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13 Jun 2022

Talwin Morris

Written by Emma Hamilton, Visitor Services Assistant
Shelves and shelves of leather-bound books fill a bookcase wall. The book spines nearly all feature decorative elements in the 'Glasgow Style' from the early 20th century.
Talwin Morris books in the Hill House library
Talwin Morris was an architect and designer, and his work can be admired at the Hill House alongside the designs of his contemporaries Charles Rennie Mackintosh and Margaret Macdonald Mackintosh.

Upon entering the Hill House, one of the first rooms to greet you is Walter Blackie’s personal sanctuary: the library. It is not only the beauty of Charles Rennie Mackintosh’s interior design scheme that will encourage you to linger here a little longer but also the stunning collection of books. The library is home to an array of beautiful Blackie & Son (and their subsidiary company The Gresham Publishing Co) books.

The end of the 19th century was a time of great change and debate in the world of book cover design, something that did not pass by Blackie & Son. Development of machinery in the 1820s had made possible cloth binding and the mass production of books, which in turn led to many exciting discussions about book cover designs. Artists and designers began considering the book as a designed object, questioning a book cover’s function and debating whether the cover should reflect a book’s contents.

The type of design was another key consideration. There were three main categories of design at this time: pictorial; evocative or symbolic; and decorative and ornamental. This all led to a rise in more artistic and personalised design schemes, with book covers featuring in articles and art & design exhibitions.

Three books, all with decorative blue covers, are arranged on a cream sofa in the Hill House. Behind the books, on the back panel of the sofa, are stencilled pink Glasgow rose designs, typical of Mackintosh.
A range of decorative book cover designs at the Hill House

Many of the books in the Hill House library were designed by Talwin Morris, who was the head of Blackie & Son’s Art Department from 1893–1909. Below is how his job was advertised:

“Art Manager wanted for a publishing house in Scotland: should be a competent draughtsman, well versed in art matters, of some taste in literature, fitted to take charge of the scheming and production of book illustrations and decorations, and able to carry on the correspondence connected therewith – Apply, by letter only, stating age, particulars of qualifications and salary required to R.B. care of Blackie and Son Limited, 17, Stanhope-street, Glasgow.”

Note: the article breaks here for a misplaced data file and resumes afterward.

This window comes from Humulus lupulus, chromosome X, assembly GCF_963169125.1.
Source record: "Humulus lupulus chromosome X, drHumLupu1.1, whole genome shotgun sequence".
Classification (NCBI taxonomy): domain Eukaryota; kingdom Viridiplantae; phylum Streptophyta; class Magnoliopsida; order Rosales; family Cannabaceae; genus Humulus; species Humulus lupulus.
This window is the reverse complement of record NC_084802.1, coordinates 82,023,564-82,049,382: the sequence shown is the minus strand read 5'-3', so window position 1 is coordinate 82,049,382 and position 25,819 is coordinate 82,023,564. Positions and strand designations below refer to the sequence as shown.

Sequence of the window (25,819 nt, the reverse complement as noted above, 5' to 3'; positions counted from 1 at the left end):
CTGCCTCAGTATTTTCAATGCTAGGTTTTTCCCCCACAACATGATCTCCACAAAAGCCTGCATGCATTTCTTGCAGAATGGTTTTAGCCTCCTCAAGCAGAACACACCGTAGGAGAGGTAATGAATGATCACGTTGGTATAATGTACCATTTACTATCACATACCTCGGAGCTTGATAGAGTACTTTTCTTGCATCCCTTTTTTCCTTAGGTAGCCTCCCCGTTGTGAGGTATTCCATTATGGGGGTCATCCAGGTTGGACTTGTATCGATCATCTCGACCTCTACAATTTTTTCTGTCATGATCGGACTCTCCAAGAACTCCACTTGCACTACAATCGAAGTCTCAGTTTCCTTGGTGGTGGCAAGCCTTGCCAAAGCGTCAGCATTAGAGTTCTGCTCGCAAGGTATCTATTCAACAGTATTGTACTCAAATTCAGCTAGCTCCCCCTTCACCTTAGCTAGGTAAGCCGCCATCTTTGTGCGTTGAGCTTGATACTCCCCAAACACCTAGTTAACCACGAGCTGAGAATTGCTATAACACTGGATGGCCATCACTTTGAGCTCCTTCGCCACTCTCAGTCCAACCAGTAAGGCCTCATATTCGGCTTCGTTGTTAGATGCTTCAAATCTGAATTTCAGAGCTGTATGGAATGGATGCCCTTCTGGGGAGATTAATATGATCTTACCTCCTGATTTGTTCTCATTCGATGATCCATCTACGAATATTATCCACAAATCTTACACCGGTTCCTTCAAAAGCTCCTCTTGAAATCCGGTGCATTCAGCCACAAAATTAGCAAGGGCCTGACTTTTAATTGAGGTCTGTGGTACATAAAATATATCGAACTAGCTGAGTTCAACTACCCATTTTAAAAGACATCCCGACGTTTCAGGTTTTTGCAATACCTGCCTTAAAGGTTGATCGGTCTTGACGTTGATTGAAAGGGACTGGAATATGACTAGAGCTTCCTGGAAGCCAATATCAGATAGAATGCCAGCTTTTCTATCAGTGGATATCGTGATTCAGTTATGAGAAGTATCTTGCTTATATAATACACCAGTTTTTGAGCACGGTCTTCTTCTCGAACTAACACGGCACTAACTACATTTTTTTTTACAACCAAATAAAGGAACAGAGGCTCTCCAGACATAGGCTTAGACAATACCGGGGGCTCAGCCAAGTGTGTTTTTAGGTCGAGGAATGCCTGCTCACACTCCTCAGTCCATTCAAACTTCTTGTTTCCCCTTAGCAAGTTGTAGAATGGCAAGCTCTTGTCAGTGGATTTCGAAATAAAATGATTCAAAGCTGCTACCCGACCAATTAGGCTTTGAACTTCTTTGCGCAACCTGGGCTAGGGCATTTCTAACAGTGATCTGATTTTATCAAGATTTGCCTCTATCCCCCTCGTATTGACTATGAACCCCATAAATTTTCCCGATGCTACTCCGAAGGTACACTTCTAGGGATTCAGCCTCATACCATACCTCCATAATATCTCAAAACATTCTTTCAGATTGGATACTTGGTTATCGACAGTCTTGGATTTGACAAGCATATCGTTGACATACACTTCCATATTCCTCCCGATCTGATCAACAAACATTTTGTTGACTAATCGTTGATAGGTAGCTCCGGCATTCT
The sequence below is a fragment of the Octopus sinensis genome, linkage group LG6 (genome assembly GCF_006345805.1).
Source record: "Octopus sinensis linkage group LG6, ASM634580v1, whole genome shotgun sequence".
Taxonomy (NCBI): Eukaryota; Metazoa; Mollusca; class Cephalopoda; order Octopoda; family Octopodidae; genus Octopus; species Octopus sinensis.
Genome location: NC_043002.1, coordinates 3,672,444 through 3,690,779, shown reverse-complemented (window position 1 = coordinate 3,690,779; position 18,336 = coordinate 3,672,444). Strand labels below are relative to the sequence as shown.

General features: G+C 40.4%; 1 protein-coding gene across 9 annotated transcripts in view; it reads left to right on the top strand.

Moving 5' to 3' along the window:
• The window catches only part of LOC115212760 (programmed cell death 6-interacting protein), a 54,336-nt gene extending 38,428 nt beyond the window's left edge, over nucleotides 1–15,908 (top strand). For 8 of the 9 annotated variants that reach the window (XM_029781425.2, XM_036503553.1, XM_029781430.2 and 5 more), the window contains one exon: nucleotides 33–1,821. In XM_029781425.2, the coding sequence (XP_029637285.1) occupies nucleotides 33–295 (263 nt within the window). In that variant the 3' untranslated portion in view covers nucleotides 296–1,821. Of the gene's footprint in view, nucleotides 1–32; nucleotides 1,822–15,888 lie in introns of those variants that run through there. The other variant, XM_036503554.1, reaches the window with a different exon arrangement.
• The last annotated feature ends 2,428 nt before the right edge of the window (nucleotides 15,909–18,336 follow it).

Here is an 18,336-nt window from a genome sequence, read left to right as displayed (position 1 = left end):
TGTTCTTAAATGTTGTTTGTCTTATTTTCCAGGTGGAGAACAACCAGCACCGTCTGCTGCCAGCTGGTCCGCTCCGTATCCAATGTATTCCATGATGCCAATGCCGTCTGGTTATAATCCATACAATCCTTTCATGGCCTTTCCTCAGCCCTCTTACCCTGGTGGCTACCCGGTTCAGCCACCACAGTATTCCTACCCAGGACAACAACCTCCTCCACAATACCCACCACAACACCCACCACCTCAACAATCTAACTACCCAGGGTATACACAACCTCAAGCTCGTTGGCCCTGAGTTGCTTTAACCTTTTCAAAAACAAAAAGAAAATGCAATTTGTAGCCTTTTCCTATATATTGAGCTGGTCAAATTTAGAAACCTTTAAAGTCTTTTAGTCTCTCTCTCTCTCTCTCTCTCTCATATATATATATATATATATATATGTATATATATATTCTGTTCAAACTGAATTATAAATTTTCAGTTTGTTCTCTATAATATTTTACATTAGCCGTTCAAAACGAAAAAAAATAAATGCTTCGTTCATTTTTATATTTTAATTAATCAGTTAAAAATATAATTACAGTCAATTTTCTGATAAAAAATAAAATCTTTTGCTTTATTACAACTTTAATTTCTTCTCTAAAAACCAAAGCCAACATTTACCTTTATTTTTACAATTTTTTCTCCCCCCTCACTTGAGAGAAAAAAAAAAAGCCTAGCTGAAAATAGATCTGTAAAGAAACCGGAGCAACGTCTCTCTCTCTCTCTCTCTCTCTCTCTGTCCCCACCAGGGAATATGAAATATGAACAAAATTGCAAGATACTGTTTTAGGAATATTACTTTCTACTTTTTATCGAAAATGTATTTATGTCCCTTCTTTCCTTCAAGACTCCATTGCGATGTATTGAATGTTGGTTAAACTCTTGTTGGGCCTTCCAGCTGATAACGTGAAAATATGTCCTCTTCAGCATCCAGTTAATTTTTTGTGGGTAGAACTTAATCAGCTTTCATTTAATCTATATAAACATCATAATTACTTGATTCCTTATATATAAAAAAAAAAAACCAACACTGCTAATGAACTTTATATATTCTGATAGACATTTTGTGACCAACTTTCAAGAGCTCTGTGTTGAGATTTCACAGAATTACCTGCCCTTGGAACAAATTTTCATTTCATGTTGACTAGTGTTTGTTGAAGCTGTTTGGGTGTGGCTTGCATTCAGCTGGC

Blackie & Son advertisement, February 1893

Like Mackintosh, Morris was a trained architect. He first came to graphic design in 1891 when he took a job as an art sub-editor for the magazine Black & White. Morris took a modern approach to his book cover designs; his designs extended the influence and reach of the Glasgow Style. He used decorative and symbolic elements in his designs rather than the typical pictorial style of the time. His designs were tailored to their markets, and it was his designs for The Gresham Publishing Company that were the most elaborate. Here, his motifs were carefully chosen, each referencing the contents of the book.

Morris also produced a wide range of designs that could be repeated in different colourways across different series. Patterns were created using debossing, a process that involves pressing inked metal plates onto the cover.

Many of his designs are unsigned; however, he did develop and occasionally use two different forms of signature. The first is an elongated TM monogram. The second is rather unusual and has been described as taking its inspiration from a stylised interpretation of Morse code – it consists of two gold dots followed by a gap and then a single gold dot (·· ·). For those of us familiar with Morse code, we know that this is actually Morse code for ‘I E’, as ‘T M’ would be represented by a single dash followed by a gap and 2 dashes (– – –). Talwin Morris also worked across other art forms, excelling in metalwork.

A metal candle holder is mounted on a wooden wall panel. The candlesticks are held at the bottom, to illuminate the design of a peacock with a bright green jewel at the centre.
The beautiful peacock sconce in our hallway, which Talwin Morris designed for Walter Blackie and the Hill House itself.

Did you know that Talwin Morris was the man who introduced Walter Blackie to Charles Rennie Mackintosh? Discover more about the world of book cover design, art and architecture by visiting the Hill House today!

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